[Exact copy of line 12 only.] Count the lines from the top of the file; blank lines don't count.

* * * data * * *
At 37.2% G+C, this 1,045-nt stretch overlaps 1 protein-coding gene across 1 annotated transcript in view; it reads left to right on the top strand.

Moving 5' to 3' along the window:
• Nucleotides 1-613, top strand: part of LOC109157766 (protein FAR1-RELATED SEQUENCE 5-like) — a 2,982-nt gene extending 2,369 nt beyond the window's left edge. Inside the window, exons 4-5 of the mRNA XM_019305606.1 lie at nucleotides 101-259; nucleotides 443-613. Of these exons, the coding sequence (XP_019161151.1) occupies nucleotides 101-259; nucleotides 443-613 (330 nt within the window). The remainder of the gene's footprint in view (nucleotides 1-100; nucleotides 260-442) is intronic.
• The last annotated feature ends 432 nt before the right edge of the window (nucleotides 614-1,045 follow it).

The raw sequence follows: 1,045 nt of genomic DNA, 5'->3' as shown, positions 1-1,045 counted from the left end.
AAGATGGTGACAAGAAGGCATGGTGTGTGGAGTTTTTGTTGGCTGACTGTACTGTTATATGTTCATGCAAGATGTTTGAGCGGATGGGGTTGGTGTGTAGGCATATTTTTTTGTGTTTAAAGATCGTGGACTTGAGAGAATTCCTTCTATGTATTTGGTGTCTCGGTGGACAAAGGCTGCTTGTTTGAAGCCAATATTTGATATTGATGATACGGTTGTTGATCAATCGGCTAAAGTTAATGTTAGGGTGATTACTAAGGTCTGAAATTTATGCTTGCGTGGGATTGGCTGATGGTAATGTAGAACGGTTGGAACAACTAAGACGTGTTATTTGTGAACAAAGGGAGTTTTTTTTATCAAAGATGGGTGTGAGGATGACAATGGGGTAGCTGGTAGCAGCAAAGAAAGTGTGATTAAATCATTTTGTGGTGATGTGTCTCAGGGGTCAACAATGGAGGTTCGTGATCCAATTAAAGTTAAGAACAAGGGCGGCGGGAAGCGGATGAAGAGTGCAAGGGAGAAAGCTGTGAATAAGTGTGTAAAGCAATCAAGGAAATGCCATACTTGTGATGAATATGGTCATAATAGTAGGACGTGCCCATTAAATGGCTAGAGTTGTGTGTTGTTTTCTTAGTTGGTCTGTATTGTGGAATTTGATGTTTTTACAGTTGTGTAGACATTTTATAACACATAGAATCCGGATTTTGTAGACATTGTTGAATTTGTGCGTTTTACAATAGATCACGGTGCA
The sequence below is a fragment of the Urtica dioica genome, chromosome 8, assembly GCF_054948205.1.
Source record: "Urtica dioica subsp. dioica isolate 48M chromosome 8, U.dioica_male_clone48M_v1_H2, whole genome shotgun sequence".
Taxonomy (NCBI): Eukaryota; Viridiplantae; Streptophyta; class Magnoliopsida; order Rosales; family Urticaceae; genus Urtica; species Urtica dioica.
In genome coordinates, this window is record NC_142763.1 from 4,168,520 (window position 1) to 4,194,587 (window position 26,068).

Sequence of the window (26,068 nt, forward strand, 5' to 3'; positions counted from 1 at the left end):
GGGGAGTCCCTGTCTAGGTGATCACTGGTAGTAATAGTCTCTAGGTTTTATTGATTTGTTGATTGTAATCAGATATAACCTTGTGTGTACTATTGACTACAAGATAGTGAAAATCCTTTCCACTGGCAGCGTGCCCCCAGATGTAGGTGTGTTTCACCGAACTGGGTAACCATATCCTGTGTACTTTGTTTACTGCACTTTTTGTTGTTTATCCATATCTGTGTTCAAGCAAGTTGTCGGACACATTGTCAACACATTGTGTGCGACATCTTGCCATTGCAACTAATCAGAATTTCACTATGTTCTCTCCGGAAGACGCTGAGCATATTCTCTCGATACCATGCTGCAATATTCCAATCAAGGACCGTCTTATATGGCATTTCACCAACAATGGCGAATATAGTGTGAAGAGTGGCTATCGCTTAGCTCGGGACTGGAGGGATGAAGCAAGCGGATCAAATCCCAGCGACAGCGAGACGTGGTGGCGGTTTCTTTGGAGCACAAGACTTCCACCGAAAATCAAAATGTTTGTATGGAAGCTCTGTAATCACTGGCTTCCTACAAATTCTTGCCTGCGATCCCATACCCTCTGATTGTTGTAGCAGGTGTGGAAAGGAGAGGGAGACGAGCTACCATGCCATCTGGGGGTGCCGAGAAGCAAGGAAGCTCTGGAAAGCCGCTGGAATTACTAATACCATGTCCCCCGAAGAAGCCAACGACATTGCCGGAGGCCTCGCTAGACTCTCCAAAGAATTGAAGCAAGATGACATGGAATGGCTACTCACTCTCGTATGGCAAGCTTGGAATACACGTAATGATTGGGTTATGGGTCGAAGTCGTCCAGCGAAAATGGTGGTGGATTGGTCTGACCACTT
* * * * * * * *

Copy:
GGGGAGTCCCTGTCTAGGTGATCACTGGTAGTAATAGTCTCTAGGTTTTATTGATTTGTTGATTGTAATCAGATATAACCTTGTGTGTACTATTGACTACAAGATAGTGAAAATCCTTTCCACTGGCAGCGTGCCCCCAGATGTAGGTGTGTTTCACCGAACTGGGTAACCATATCCTGTGTACTTTGTTTACTGCACTTTTTGTTGTTTATCCATATCTGTGTTCAAGCAAGTTGTCGGACACATTGTCAACACATTGTGTGCGACATCTTGCCATTGCAACTAATCAGAATTTCACTATGTTCTCTCCGGAAGACGCTGAGCATATTCTCTCGATACCATGCTGCAATATTCCAATCAAGGACCGTCTTATATGGCATTTCACCAACAATGGCGAATATAGTGTGAAGAGTGGCTATCGCTTAGCTCGGGACTGGAGGGATGAAGCAAGCGGATCAAATCCCAGCGACAGCGAGACGTGGTGGCGGTTTCTTTGGAGCACAAGACTTCCACCGAAAATCAAAATGTTTGTATGGAAGCTCTGTAATCACTGGCTTCCTACAAATTCTTGCCTGCGATCCCATACCCTCTGATTGTTGTAGCAGGTGTGGAAAGGAGAGGGAGACGAGCTACCATGCCATCTGGGGGTGCCGAGAAGCAAGGAAGCTCTGGAAAGCCGCTGGAATTACTAATACCATGTCCCCCGAAGAAGCCAACGACATTGCCGGAGGCCTCGCTAGACTCTCCAAAGAATTGAAGCAAGATGACATGGAATGGCTACTCACTCTCGTATGGCAAGCTTGGAATACACGTAATGATTGGGTTATGGGTCGAAGTCGTCCAGCGAAAATGGTGGTGGATTGGTCTGACCACTT